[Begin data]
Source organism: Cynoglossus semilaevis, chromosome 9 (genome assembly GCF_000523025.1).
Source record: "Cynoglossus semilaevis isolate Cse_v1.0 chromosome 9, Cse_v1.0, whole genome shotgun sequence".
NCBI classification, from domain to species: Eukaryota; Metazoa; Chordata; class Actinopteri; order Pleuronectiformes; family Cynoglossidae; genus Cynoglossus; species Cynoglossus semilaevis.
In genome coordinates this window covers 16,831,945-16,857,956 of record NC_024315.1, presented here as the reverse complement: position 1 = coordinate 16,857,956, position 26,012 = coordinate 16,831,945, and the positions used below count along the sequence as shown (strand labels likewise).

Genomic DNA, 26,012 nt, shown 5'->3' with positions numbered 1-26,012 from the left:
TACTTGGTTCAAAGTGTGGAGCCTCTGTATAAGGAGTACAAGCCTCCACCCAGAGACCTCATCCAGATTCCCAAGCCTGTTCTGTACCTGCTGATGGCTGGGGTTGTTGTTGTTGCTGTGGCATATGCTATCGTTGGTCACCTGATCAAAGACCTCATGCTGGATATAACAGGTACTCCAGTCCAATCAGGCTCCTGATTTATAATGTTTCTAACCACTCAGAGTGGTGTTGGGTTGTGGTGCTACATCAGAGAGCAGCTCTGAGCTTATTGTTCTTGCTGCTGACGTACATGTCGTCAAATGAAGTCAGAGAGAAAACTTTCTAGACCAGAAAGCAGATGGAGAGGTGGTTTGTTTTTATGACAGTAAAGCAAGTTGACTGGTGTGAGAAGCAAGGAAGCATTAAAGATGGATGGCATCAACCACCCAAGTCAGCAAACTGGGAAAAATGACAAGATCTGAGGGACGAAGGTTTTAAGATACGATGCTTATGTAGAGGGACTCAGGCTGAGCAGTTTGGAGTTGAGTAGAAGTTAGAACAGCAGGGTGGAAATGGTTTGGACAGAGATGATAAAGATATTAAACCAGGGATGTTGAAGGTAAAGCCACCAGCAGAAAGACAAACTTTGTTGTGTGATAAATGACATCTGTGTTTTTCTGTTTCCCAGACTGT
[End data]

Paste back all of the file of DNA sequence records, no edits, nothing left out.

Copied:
Source organism: Cynoglossus semilaevis, chromosome 9 (genome assembly GCF_000523025.1).
Source record: "Cynoglossus semilaevis isolate Cse_v1.0 chromosome 9, Cse_v1.0, whole genome shotgun sequence".
NCBI classification, from domain to species: Eukaryota; Metazoa; Chordata; class Actinopteri; order Pleuronectiformes; family Cynoglossidae; genus Cynoglossus; species Cynoglossus semilaevis.
In genome coordinates this window covers 16,831,945-16,857,956 of record NC_024315.1, presented here as the reverse complement: position 1 = coordinate 16,857,956, position 26,012 = coordinate 16,831,945, and the positions used below count along the sequence as shown (strand labels likewise).

Genomic DNA, 26,012 nt, shown 5'->3' with positions numbered 1-26,012 from the left:
TACTTGGTTCAAAGTGTGGAGCCTCTGTATAAGGAGTACAAGCCTCCACCCAGAGACCTCATCCAGATTCCCAAGCCTGTTCTGTACCTGCTGATGGCTGGGGTTGTTGTTGTTGCTGTGGCATATGCTATCGTTGGTCACCTGATCAAAGACCTCATGCTGGATATAACAGGTACTCCAGTCCAATCAGGCTCCTGATTTATAATGTTTCTAACCACTCAGAGTGGTGTTGGGTTGTGGTGCTACATCAGAGAGCAGCTCTGAGCTTATTGTTCTTGCTGCTGACGTACATGTCGTCAAATGAAGTCAGAGAGAAAACTTTCTAGACCAGAAAGCAGATGGAGAGGTGGTTTGTTTTTATGACAGTAAAGCAAGTTGACTGGTGTGAGAAGCAAGGAAGCATTAAAGATGGATGGCATCAACCACCCAAGTCAGCAAACTGGGAAAAATGACAAGATCTGAGGGACGAAGGTTTTAAGATACGATGCTTATGTAGAGGGACTCAGGCTGAGCAGTTTGGAGTTGAGTAGAAGTTAGAACAGCAGGGTGGAAATGGTTTGGACAGAGATGATAAAGATATTAAACCAGGGATGTTGAAGGTAAAGCCACCAGCAGAAAGACAAACTTTGTTGTGTGATAAATGACATCTGTGTTTTTCTGTTTCCCAGACTGT